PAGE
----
I came to know that the treasures of the Camino lay deep-down within myself and in the hidden graces that walking a pilgrimage offers. Whether it was from being surrounded by so much natural beauty (beauty that does not exist in the concrete jungles of New York City, where I am from), or from encounters with other pilgrims and hearing their stories, or in the many “Camino miracles” that took place, such as the time I was ready to give up from sheer exhaustion and another pilgrim at that exact moment came walking along and carried my pack for me; or in the silence and hours of being alone conversing with God and sifting through the past decade of my life.

I began to realise these many worldly expectations I had set for myself of where I was supposed to be at that point in my life, and the fears I had of being a failure for not being there were not really necessary at all. In fact, these were expectations others and I had placed on myself, but, in the grand scheme of things do not really matter at all.

I learned that I could live abundantly with everything I needed in my pack, and without any of what I had accumulated, both interiorly and exteriorly, over the last 20 something years of my life. I began to let go of all the things that were weighing me down, and the closer to Santiago I got, the lighter my heart got.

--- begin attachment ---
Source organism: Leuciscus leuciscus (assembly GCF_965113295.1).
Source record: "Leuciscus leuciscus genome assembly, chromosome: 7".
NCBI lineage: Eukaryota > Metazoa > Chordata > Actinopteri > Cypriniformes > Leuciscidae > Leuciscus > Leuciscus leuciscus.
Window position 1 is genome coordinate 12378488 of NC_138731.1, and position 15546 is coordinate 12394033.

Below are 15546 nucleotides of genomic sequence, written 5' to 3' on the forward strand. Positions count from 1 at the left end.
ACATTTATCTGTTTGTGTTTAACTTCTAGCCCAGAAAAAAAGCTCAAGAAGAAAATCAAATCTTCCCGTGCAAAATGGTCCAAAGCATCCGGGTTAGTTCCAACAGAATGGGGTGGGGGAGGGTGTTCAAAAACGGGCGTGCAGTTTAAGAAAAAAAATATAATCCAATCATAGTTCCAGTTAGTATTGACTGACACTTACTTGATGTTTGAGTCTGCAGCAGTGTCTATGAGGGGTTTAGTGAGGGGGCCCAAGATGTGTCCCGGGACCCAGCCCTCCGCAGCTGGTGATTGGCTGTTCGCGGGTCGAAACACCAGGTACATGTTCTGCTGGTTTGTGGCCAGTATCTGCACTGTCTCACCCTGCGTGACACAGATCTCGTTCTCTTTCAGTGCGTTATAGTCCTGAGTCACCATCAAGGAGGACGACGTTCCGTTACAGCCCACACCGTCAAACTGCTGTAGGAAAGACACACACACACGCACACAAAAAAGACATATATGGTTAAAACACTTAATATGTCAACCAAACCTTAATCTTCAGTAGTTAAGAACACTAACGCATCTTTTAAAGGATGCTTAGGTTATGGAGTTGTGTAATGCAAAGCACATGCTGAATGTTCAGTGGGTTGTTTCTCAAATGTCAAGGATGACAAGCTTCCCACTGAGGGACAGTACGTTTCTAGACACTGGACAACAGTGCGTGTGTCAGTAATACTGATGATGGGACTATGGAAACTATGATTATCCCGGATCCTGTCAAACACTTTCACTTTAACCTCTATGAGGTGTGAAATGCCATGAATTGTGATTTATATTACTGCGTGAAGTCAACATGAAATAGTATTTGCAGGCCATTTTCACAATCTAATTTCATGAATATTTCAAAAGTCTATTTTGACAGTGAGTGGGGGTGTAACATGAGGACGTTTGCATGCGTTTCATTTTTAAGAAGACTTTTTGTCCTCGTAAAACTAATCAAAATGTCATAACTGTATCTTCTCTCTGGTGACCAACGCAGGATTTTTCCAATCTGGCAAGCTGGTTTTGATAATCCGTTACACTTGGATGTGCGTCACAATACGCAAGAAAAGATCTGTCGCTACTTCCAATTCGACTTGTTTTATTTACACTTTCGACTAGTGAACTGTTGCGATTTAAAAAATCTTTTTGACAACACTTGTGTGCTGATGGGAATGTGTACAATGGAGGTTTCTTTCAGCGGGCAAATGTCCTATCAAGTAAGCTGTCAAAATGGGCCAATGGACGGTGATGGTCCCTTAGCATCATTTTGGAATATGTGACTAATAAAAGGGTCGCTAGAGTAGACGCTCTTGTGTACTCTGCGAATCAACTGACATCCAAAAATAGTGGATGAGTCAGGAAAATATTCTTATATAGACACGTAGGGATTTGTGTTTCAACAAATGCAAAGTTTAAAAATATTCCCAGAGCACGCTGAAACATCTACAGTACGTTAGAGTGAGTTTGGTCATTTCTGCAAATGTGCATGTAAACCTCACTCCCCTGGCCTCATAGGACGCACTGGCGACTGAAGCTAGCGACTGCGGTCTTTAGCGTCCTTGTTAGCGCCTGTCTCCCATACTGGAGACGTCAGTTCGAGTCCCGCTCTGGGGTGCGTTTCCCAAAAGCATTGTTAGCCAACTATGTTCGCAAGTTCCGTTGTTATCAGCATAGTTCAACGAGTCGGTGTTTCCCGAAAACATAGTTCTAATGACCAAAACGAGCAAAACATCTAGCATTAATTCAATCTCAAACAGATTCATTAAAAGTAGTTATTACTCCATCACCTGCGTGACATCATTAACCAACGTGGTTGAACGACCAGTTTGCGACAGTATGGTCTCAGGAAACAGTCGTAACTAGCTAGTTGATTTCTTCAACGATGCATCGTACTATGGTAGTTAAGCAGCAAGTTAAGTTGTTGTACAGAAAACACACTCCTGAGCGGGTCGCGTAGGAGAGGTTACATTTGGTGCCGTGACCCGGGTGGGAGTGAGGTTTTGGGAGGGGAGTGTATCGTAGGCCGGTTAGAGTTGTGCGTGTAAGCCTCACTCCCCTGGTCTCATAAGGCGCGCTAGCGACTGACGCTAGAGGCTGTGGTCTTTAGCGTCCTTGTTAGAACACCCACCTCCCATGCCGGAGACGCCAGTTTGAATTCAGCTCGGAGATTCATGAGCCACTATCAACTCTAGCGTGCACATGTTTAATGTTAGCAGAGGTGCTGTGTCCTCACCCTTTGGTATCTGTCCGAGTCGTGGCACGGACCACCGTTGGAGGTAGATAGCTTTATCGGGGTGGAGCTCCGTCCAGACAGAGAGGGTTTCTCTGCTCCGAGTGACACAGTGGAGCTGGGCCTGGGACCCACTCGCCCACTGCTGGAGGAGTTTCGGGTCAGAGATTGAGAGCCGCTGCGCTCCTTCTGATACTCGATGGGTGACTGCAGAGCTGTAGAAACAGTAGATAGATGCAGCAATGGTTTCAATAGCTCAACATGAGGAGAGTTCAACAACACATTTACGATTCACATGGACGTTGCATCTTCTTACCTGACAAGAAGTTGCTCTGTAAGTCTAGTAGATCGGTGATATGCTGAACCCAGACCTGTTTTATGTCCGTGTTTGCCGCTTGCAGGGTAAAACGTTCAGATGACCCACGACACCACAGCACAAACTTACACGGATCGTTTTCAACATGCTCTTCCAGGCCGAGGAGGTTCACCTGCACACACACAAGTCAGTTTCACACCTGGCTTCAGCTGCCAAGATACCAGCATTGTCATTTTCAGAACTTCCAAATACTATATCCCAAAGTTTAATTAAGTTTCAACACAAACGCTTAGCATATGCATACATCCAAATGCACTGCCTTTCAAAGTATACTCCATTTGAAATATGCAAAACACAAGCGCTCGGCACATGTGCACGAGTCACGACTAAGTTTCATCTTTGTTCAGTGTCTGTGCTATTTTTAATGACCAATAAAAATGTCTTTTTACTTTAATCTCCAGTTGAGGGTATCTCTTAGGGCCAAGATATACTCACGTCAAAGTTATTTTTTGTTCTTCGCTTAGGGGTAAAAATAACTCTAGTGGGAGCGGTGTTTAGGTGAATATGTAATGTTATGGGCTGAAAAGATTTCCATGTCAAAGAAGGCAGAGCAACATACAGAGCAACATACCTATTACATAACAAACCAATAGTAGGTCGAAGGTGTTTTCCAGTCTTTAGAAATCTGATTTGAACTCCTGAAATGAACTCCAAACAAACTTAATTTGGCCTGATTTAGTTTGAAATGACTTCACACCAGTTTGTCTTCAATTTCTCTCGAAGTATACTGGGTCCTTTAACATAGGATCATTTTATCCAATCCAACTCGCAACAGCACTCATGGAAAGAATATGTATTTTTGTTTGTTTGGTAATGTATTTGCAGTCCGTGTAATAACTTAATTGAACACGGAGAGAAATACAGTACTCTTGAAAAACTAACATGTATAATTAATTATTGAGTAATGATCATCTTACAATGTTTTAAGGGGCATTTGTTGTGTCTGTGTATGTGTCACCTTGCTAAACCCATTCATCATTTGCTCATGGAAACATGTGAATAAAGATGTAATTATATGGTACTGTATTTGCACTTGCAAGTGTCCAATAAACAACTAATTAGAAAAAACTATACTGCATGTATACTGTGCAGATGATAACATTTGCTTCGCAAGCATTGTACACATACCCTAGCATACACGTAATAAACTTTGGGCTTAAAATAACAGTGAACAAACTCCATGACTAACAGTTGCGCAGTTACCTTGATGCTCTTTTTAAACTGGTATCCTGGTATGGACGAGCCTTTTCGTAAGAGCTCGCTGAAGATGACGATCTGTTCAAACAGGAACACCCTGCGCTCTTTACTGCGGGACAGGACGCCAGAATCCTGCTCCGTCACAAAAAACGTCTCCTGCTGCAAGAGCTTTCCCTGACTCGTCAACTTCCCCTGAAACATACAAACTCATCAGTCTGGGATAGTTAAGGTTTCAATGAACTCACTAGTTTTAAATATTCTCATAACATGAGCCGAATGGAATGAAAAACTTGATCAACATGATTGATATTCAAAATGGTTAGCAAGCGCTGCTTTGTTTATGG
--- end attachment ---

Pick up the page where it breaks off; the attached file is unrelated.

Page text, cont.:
One of the most beautiful gifts the Camino gave me was the friendships that were cultivated with other pilgrims. I met people from all over the world, each with their own stories and reasons as to how they ended up on the way. I was humbled by how vulnerable we became with each other, sharing in each other’s joys and sorrows. Some people I only met briefly in passing never seeing them again, others I ran into sporadically, our lives sort of weaving in and out of each other’s, and then a few people became like family, my Camino family; who to this day remain etched on my heart and will remain there forever. Three members of this Camino family particularly stand out in my mind.

We met right outside these ruins from an ancient monastery about a month after I began my pilgrimage. I had stopped for a slice of watermelon that was offered to me by this kind vendor who had a little standoff the side of the road. We were chatting when he suddenly stopped talking and excitedly exclaimed, “Look!” I turned around and saw two Franciscan friars (I recognised their habits) and a deacon walking together. Something in my heart sensed a familiarity, and before I knew it, I found myself running after them, yelling “Friars! Friars!” to get their attention. In hindsight, I must have seemed like a crazy woman, but in that moment, I didn’t care. Introductions were made and we chatted as we walked the last couple of miles to our destination for the evening. The next morning, we ended up beginning our walk together, and I knew I had just met the people I would remain walking with the rest of the way.

We became like a little community, beginning our days early so we could see the sunrise as we walked. We prayed, walked, shared meals, cried (a lot on my end!) and had many laughs together. I dubbed us “the two friars, a deacon, and ex-nun-on-the-run.” Other pilgrims caught on and called us this, too. It was not long before our little band of four expanded and others joined us. The closer we got to Santiago, the bigger our Camino family grew.